A spirit of earnest prayer should be the living soul of all your conduct. While your eye is fixed upon the children, your heart should be lifted up to God. You should sit down as between them and the fountain of life, and while opening by instruction a channel to their hearts, seek to draw the living stream by prayer from heaven. Your closet should also be the scene of your concern for their welfare. In those seasons of hallowed seclusion, when your soul makes her nearest and happiest approaches to the throne of divine grace, concentrate on their immortal interests. God loves the prayers of his people, and especially delights in the prayers of pious benevolence. Importune him, therefore; to bless your efforts. Confess to him that the work of conversion is all his own. Hang the interests of the school upon his arm, and lay them down in the light of his countenance.

Especially on the morning of the Sunday, in the prospect of your exertions. Next to your own growth in grace, seek the principal subject of your prayers, in the welfare of the children. Pray for grace to be found faithful; and to be made sufficient for these things. Entreat of God to rouse you from lukewarmness, and to enable you to feel the weight of others' souls, upon your own. There qualify yourself, if I may so speak, for your office. 'Tis astonishing what an effect is produced, even on our own feelings, by fervent prayer. It elevates in our minds, and endears to our heart—every object which it embraces. It is not the pleading of an hireling advocate, who, after the most eloquent appeals, receives his fee, and forgets his client. But the intercession of genuine love, which is inflamed towards its object, by its own impassioned entreaties on its behalf.

Prayer will cherish all the tenderest sensibilities of the heart, and keep down the growth and influence of our natural selfishness. Did you come to the school every Sunday morning, like Moses from the mount, direct from the presence and the converse of God; bringing all the solemn tenderness with which you had supplicated for the children at the mercy-seat—what a godly character would be imparted to your deportment! The solemn air of eternity, irradiated with the beams of heavenly glory, would be visible upon your countenance; while the meekness of Jesus, and the mercy of his gospel, breathed forth in all your language, would admonish the children, that it was not a time for them to trifle, when their teacher had come to them with a "message from God!"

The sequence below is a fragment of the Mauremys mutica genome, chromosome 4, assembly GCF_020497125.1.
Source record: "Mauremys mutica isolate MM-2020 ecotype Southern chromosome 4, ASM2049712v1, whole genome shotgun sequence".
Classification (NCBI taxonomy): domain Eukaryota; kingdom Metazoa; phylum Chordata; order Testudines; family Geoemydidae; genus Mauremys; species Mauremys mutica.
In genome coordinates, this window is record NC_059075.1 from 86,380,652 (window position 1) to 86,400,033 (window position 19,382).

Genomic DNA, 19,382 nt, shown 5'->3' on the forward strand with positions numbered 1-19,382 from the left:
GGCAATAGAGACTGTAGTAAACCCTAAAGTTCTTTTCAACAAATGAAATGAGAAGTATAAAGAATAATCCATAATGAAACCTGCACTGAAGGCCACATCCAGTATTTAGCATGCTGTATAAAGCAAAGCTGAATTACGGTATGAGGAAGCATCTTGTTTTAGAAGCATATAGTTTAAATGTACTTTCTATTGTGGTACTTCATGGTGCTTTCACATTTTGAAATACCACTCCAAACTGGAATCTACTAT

Provided they possess other qualifications in an equal degree—those who are most prayerful will be most successful. On the other hand, it is matter of little surprise, that no spiritual benefit or success attends the efforts of those by whom the duty of prayer is neglected. They labor, as might be expected, in a field on which the dew of heaven seldom distills—and which brings forth little else than thorns, and briers. Whenever we shall be favored to perceive a spirit of prayer resting upon the great mass of our teachers, and insinuating itself into all their exertions, we shall not wait long before we hear of a degree of success among the children, which will delight and astonish us; for it is said of Jehovah, that "He hears prayer."